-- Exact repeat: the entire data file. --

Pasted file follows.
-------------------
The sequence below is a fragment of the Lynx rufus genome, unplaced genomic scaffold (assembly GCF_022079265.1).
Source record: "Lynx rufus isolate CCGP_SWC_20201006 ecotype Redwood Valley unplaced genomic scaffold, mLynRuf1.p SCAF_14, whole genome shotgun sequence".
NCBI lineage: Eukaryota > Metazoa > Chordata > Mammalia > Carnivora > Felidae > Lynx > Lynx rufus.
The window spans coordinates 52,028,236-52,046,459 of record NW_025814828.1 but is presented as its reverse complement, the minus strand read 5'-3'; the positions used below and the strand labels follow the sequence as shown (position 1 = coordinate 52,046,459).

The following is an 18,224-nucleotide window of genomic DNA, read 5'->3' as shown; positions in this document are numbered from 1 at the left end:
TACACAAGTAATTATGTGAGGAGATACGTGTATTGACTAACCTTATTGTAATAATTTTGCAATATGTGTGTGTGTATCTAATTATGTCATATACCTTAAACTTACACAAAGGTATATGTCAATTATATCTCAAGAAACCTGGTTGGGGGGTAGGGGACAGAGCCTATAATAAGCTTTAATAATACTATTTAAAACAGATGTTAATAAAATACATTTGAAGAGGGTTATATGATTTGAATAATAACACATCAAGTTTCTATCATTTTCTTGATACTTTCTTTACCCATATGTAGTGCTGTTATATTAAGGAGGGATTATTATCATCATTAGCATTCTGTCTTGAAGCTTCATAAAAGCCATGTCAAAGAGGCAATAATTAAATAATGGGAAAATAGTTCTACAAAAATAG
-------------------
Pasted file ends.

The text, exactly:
The sequence below is a fragment of the Lynx rufus genome, unplaced genomic scaffold (assembly GCF_022079265.1).
Source record: "Lynx rufus isolate CCGP_SWC_20201006 ecotype Redwood Valley unplaced genomic scaffold, mLynRuf1.p SCAF_14, whole genome shotgun sequence".
NCBI lineage: Eukaryota > Metazoa > Chordata > Mammalia > Carnivora > Felidae > Lynx > Lynx rufus.
The window spans coordinates 52,028,236-52,046,459 of record NW_025814828.1 but is presented as its reverse complement, the minus strand read 5'-3'; the positions used below and the strand labels follow the sequence as shown (position 1 = coordinate 52,046,459).

The following is an 18,224-nucleotide window of genomic DNA, read 5'->3' as shown; positions in this document are numbered from 1 at the left end:
TACACAAGTAATTATGTGAGGAGATACGTGTATTGACTAACCTTATTGTAATAATTTTGCAATATGTGTGTGTGTATCTAATTATGTCATATACCTTAAACTTACACAAAGGTATATGTCAATTATATCTCAAGAAACCTGGTTGGGGGGTAGGGGACAGAGCCTATAATAAGCTTTAATAATACTATTTAAAACAGATGTTAATAAAATACATTTGAAGAGGGTTATATGATTTGAATAATAACACATCAAGTTTCTATCATTTTCTTGATACTTTCTTTACCCATATGTAGTGCTGTTATATTAAGGAGGGATTATTATCATCATTAGCATTCTGTCTTGAAGCTTCATAAAAGCCATGTCAAAGAGGCAATAATTAAATAATGGGAAAATAGTTCTACAAAAATAG